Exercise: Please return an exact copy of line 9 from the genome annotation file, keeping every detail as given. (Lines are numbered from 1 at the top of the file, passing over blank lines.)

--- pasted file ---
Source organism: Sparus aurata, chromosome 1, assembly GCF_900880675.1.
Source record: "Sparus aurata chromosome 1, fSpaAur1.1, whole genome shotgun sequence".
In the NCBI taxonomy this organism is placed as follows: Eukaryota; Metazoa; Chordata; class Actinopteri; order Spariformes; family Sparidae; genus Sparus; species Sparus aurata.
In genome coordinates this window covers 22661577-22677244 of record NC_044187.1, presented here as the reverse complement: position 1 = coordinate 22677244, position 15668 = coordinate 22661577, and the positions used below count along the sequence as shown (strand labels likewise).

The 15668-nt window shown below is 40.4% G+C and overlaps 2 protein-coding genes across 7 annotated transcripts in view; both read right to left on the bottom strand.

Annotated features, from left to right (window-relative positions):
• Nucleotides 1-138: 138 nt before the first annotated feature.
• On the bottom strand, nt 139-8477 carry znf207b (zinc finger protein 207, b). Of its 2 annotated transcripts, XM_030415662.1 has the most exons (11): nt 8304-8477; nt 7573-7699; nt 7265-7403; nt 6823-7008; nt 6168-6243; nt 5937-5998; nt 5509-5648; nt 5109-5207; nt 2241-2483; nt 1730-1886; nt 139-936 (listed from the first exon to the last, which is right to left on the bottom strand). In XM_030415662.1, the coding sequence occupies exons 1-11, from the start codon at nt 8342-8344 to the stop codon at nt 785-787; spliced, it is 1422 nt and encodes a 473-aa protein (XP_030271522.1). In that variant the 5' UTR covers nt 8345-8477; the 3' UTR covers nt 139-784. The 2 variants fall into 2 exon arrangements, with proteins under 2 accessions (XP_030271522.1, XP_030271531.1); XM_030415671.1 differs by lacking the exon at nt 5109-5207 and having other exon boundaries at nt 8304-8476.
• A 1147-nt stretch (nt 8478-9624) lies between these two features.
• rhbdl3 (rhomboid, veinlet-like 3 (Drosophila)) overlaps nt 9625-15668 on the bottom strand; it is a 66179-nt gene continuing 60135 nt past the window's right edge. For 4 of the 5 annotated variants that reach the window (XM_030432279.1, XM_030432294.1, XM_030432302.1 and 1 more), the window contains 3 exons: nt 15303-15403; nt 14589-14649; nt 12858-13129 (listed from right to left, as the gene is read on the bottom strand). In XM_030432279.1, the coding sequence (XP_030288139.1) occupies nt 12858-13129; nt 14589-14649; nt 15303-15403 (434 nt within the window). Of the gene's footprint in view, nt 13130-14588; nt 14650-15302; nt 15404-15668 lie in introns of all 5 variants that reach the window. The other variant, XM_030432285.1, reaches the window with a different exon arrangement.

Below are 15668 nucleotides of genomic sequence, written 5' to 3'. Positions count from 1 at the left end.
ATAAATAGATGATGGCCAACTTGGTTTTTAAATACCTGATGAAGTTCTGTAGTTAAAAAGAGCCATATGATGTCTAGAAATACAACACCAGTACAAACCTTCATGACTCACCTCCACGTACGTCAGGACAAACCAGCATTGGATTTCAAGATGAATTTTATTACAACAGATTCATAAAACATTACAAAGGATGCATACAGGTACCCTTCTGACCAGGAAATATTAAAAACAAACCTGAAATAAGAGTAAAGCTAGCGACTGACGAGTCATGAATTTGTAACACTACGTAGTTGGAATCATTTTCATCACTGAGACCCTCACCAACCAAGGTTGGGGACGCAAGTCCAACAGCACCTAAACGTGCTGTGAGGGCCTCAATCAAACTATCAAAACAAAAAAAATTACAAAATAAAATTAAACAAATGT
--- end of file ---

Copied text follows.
• A 1147-nt stretch (nt 8478-9624) lies between these two features.